Simon Poulton, CEO, Kasna

A few weeks ago the Kasna team journeyed to the hills of San Francisco for Google Cloud Next ‘19. We’ve got some detailed blogs in the pipeline on some interesting topics but we wanted to catch you up on some of the major themes and give them a local perspective.  We’re also running a recap event where we’ll drill down into much more detail than what’s been covered here, so if you work in a local enterprise or startup and want to join us for breakfast (with great food and St Ali barista made coffee) on Wednesday 8 May, please register here.

Introducing Anthos

The first thing that seems to have most people’s chins fiercely wagging is definitely Anthos, Google Cloud’s hybrid-cloud ecosystem product. Anthos is an evolution of the previously announced product, Cloud Services Platform, but it was the addition of some soon to arrive features which really made the news.  Anthos will allow management of kubernetes applications on-prem, in GCP, AWS & Azure. While I’ll leave a more in-depth tech analysis of this to my compadre @Troy Bebee in a later post, this is hugely interesting from a local perspective.  Many of the customers we speak to, particularly the large ones, have more than one cloud vendor in play, so the idea of being able to manage containers using a single pane of glass across a complex application estate is certainly appealing.  It’s an opportunity to accelerate, scale and control the enterprise journey to the cloud across all platforms. Adding migration and Config Management tools to the mix also reminds me of Microsoft Exchange vs Lotus Notes 20 years ago (for those of you grey enough to remember), when Microsoft created interoperability and migration tools for Notes, which essentially helped them win many enterprises to their Mail cause all those years ago.  Not that I’m comparing our friends at Mountain View to the guys at Redmond, nor the other providers to Lotus!!

Global resiliency for your services

Secondly, Google have made a further serious play for the non-cloud-native enterprise workloads.  SAP was mentioned many times, new VM limits of up to 12TB of memory (available later this year), BYOL (Bring your own licence), and Shielded VMs are all features which will make running an enterprise VM in GCP a more attractive offer.  The further announcements around managed services for Active Directory and MS SQL show that Google has committed to both running the supporting infrastructure for enterprise VMs and reducing the cost overhead for those platforms by leaving the non-differentiating management work to the scale of Google.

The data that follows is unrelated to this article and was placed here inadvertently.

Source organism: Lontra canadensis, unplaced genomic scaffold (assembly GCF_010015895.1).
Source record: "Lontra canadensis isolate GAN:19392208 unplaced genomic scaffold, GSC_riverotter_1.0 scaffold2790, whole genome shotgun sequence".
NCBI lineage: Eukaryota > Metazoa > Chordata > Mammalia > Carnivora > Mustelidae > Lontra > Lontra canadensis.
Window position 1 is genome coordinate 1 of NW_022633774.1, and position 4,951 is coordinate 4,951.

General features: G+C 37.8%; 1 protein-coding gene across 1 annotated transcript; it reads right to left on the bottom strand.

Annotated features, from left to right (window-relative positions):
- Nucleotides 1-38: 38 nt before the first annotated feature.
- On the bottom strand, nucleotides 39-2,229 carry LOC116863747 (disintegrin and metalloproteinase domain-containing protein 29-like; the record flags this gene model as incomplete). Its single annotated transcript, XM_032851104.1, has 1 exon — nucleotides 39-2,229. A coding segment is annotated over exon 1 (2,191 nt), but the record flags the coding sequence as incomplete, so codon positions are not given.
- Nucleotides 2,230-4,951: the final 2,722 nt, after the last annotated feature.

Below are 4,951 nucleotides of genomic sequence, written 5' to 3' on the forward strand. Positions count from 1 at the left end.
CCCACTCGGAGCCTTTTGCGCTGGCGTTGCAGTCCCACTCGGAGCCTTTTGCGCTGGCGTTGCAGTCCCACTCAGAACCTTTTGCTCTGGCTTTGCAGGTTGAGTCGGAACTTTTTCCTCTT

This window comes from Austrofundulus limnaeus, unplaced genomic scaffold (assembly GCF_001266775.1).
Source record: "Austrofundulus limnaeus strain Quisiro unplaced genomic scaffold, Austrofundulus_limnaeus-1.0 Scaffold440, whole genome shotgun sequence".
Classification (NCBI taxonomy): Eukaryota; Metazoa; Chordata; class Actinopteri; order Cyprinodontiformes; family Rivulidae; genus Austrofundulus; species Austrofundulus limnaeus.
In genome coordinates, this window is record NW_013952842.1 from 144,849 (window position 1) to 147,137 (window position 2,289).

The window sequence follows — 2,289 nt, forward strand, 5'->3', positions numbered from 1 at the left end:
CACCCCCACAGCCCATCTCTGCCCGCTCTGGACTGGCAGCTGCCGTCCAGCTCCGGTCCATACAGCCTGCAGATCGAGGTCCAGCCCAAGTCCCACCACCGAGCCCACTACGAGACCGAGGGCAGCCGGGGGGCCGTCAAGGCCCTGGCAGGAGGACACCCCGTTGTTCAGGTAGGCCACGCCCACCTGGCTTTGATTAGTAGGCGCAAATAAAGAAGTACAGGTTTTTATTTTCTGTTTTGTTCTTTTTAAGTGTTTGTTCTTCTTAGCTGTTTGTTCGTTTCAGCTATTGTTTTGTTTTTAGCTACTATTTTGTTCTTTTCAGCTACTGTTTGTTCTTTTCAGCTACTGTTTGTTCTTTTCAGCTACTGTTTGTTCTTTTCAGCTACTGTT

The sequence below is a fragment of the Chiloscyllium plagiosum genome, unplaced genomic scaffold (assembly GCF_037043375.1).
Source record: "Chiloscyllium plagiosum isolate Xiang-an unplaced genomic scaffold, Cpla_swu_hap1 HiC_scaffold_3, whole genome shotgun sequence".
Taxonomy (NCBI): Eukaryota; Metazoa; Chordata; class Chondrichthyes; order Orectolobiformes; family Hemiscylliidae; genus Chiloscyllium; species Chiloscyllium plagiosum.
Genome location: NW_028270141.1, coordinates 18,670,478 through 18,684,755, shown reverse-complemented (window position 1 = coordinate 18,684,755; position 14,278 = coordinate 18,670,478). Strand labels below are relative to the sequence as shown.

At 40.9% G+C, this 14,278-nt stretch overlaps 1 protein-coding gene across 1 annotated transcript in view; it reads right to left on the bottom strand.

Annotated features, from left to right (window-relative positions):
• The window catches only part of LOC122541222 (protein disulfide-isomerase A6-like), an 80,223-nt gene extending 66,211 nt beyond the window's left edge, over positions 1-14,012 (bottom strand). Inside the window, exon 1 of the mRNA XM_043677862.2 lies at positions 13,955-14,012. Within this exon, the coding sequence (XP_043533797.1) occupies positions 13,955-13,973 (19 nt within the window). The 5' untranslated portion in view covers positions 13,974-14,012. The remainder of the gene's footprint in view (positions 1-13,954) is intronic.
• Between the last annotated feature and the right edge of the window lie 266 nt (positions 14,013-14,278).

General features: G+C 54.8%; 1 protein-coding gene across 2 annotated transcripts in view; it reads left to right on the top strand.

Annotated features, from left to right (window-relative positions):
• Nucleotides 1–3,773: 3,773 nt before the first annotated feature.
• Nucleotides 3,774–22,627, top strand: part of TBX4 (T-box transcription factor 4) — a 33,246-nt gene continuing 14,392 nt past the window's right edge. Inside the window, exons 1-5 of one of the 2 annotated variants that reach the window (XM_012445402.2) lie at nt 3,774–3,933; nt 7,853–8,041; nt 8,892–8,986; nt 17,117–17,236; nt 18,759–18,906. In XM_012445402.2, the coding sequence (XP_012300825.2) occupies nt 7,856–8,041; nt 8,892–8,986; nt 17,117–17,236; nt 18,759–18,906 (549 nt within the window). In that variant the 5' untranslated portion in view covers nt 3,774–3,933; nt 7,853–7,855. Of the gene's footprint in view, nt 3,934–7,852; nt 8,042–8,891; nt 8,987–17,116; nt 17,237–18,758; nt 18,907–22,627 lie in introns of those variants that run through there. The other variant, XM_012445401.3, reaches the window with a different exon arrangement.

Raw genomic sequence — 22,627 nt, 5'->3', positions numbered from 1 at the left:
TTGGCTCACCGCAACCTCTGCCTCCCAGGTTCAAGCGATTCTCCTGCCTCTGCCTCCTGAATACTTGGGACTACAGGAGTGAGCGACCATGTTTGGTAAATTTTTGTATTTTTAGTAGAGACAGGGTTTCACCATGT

On the networking front, you can see the ‘top end of town’ play with 100Gpbs Cloud Interconnect won’t be something many Australian companies will be ordering next week, but the freshly announced High Availability VPN is likely to be something compelling for many given its 99.99% SLA (when it comes out of beta).  Google also added Traffic Director to ease the burden of multi-regional deployments using a service mesh.  Care to make your application more resilient without doing the hard work?

First of its kind capability

That brings us to everyone’s favourite (and probably the prickliest) topic in cloud, Security.  As we’ve all experienced on Cloud projects… security can be the thing that takes the longest, and the thing which brings us undone – so what have Google announced here of relevance?